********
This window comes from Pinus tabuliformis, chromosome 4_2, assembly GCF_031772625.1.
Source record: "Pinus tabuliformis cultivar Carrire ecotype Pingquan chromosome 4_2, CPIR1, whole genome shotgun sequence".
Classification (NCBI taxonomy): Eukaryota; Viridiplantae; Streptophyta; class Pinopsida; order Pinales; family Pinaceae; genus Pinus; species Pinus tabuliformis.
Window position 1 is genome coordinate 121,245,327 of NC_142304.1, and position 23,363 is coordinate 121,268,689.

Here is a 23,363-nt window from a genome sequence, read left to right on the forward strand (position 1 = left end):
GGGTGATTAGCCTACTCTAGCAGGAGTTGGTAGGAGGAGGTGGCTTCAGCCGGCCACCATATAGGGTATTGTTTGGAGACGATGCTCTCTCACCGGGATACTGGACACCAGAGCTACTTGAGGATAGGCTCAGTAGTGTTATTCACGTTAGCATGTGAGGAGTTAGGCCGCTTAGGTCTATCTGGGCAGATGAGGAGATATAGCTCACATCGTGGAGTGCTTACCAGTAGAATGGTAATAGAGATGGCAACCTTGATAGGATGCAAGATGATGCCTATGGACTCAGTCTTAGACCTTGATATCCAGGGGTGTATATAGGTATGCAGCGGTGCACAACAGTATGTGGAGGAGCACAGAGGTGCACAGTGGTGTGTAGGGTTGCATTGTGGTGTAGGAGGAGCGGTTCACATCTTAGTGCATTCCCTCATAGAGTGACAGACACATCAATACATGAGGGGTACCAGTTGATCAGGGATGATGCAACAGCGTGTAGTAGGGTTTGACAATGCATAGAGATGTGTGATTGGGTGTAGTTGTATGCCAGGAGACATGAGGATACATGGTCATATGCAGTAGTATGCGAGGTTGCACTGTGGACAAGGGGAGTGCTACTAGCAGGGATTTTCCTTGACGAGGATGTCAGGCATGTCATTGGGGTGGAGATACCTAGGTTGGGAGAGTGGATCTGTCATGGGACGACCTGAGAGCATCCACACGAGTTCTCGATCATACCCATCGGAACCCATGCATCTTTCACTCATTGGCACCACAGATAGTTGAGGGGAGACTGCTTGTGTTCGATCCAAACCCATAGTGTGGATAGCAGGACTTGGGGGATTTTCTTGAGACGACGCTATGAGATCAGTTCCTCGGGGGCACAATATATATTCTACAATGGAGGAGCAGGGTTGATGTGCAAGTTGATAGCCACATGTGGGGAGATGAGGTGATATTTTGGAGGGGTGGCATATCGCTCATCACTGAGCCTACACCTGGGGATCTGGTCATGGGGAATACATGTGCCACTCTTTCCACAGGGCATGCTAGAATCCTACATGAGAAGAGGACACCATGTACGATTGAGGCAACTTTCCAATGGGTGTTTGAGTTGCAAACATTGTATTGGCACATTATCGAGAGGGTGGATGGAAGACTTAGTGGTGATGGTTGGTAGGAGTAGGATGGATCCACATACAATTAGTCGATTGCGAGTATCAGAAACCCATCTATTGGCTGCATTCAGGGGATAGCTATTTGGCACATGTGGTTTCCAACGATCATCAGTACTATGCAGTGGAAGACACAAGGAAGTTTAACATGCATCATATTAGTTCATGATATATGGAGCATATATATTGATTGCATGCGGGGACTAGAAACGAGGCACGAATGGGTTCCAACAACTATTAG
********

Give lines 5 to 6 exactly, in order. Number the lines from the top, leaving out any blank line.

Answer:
Here is a 23,363-nt window from a genome sequence, read left to right on the forward strand (position 1 = left end):
GGGTGATTAGCCTACTCTAGCAGGAGTTGGTAGGAGGAGGTGGCTTCAGCCGGCCACCATATAGGGTATTGTTTGGAGACGATGCTCTCTCACCGGGATACTGGACACCAGAGCTACTTGAGGATAGGCTCAGTAGTGTTATTCACGTTAGCATGTGAGGAGTTAGGCCGCTTAGGTCTATCTGGGCAGATGAGGAGATATAGCTCACATCGTGGAGTGCTTACCAGTAGAATGGTAATAGAGATGGCAACCTTGATAGGATGCAAGATGATGCCTATGGACTCAGTCTTAGACCTTGATATCCAGGGGTGTATATAGGTATGCAGCGGTGCACAACAGTATGTGGAGGAGCACAGAGGTGCACAGTGGTGTGTAGGGTTGCATTGTGGTGTAGGAGGAGCGGTTCACATCTTAGTGCATTCCCTCATAGAGTGACAGACACATCAATACATGAGGGGTACCAGTTGATCAGGGATGATGCAACAGCGTGTAGTAGGGTTTGACAATGCATAGAGATGTGTGATTGGGTGTAGTTGTATGCCAGGAGACATGAGGATACATGGTCATATGCAGTAGTATGCGAGGTTGCACTGTGGACAAGGGGAGTGCTACTAGCAGGGATTTTCCTTGACGAGGATGTCAGGCATGTCATTGGGGTGGAGATACCTAGGTTGGGAGAGTGGATCTGTCATGGGACGACCTGAGAGCATCCACACGAGTTCTCGATCATACCCATCGGAACCCATGCATCTTTCACTCATTGGCACCACAGATAGTTGAGGGGAGACTGCTTGTGTTCGATCCAAACCCATAGTGTGGATAGCAGGACTTGGGGGATTTTCTTGAGACGACGCTATGAGATCAGTTCCTCGGGGGCACAATATATATTCTACAATGGAGGAGCAGGGTTGATGTGCAAGTTGATAGCCACATGTGGGGAGATGAGGTGATATTTTGGAGGGGTGGCATATCGCTCATCACTGAGCCTACACCTGGGGATCTGGTCATGGGGAATACATGTGCCACTCTTTCCACAGGGCATGCTAGAATCCTACATGAGAAGAGGACACCATGTACGATTGAGGCAACTTTCCAATGGGTGTTTGAGTTGCAAACATTGTATTGGCACATTATCGAGAGGGTGGATGGAAGACTTAGTGGTGATGGTTGGTAGGAGTAGGATGGATCCACATACAATTAGTCGATTGCGAGTATCAGAAACCCATCTATTGGCTGCATTCAGGGGATAGCTATTTGGCACATGTGGTTTCCAACGATCATCAGTACTATGCAGTGGAAGACACAAGGAAGTTTAACATGCATCATATTAGTTCATGATATATGGAGCATATATATTGATTGCATGCGGGGACTAGAAACGAGGCACGAATGGGTTCCAACAACTATTAG